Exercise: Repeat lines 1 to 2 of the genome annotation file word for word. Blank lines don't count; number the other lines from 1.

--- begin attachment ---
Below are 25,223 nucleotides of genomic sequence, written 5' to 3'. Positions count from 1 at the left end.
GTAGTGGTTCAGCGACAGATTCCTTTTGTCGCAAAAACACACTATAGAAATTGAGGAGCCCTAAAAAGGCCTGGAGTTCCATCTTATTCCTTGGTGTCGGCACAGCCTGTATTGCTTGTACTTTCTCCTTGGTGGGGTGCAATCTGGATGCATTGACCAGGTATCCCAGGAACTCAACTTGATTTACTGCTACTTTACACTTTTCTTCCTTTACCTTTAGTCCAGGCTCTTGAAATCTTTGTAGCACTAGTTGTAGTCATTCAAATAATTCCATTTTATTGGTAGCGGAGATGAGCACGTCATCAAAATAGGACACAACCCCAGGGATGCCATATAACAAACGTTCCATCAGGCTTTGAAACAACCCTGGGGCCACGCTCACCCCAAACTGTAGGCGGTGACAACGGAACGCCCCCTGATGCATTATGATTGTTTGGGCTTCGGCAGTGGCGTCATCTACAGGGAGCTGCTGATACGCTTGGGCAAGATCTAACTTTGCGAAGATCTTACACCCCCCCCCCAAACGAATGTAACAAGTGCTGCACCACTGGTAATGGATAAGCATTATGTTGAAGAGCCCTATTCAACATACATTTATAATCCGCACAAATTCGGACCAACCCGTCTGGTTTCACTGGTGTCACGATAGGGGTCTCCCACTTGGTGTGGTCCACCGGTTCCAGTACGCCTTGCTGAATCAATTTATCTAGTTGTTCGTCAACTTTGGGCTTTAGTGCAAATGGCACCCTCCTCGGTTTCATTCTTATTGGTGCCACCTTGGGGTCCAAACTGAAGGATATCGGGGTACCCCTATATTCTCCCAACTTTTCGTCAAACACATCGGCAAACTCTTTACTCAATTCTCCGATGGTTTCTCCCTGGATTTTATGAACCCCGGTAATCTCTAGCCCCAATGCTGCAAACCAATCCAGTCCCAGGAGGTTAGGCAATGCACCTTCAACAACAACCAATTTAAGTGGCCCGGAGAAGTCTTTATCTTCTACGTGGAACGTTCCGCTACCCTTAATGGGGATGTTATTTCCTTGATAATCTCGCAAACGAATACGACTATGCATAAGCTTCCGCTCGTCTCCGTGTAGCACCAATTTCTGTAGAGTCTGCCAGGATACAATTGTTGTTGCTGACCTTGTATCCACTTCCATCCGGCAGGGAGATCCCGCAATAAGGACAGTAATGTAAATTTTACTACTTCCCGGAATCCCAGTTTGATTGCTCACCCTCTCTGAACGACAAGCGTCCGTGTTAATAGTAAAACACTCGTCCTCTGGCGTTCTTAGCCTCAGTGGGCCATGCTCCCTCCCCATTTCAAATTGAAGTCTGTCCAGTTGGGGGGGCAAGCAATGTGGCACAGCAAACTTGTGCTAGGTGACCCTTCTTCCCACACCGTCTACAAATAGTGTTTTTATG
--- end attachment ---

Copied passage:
Below are 25,223 nucleotides of genomic sequence, written 5' to 3'. Positions count from 1 at the left end.
GTAGTGGTTCAGCGACAGATTCCTTTTGTCGCAAAAACACACTATAGAAATTGAGGAGCCCTAAAAAGGCCTGGAGTTCCATCTTATTCCTTGGTGTCGGCACAGCCTGTATTGCTTGTACTTTCTCCTTGGTGGGGTGCAATCTGGATGCATTGACCAGGTATCCCAGGAACTCAACTTGATTTACTGCTACTTTACACTTTTCTTCCTTTACCTTTAGTCCAGGCTCTTGAAATCTTTGTAGCACTAGTTGTAGTCATTCAAATAATTCCATTTTATTGGTAGCGGAGATGAGCACGTCATCAAAATAGGACACAACCCCAGGGATGCCATATAACAAACGTTCCATCAGGCTTTGAAACAACCCTGGGGCCACGCTCACCCCAAACTGTAGGCGGTGACAACGGAACGCCCCCTGATGCATTATGATTGTTTGGGCTTCGGCAGTGGCGTCATCTACAGGGAGCTGCTGATACGCTTGGGCAAGATCTAACTTTGCGAAGATCTTACACCCCCCCCCCAAACGAATGTAACAAGTGCTGCACCACTGGTAATGGATAAGCATTATGTTGAAGAGCCCTATTCAACATACATTTATAATCCGCACAAATTCGGACCAACCCGTCTGGTTTCACTGGTGTCACGATAGGGGTCTCCCACTTGGTGTGGTCCACCGGTTCCAGTACGCCTTGCTGAATCAATTTATCTAGTTGTTCGTCAACTTTGGGCTTTAGTGCAAATGGCACCCTCCTCGGTTTCATTCTTATTGGTGCCACCTTGGGGTCCAAACTGAAGGATATCGGGGTACCCCTATATTCTCCCAACTTTTCGTCAAACACATCGGCAAACTCTTTACTCAATTCTCCGATGGTTTCTCCCTGGATTTTATGAACCCCGGTAATCTCTAGCCCCAATGCTGCAAACCAATCCAGTCCCAGGAGGTTAGGCAATGCACCTTCAACAACAACCAATTTAAGTGGCCCGGAGAAGTCTTTATCTTCTACGTGGAACGTTCCGCTACCCTTAATGGGGATGTTATTTCCTTGATAATCTCGCAAACGAATACGACTATGCATAAGCTTCCGCTCGTCTCCGTGTAGCACCAATTTCTGTAGAGTCTGCCAGGATACAATTGTTGTTGCTGACCTTGTATCCACTTCCATCCGGCAGGGAGATCCCGCAATAAGGACAGTAATGTAAATTTTACTACTTCCCGGAATCCCAGTTTGATTGCTCACCCTCTCTGAACGACAAGCGTCCGTGTTAATAGTAAAACACTCGTCCTCTGGCGTTCTTAGCCTCAGTGGGCCATGCTCCCTCCCCATTTCAAATTGAAGTCTGTCCAGTTGGGGGGGCAAGCAATGTGGCACAGCAAACTTGTGCTAGGTGACCCTTCTTCCCACACCGTCTACAAATAGTGTTTTTATG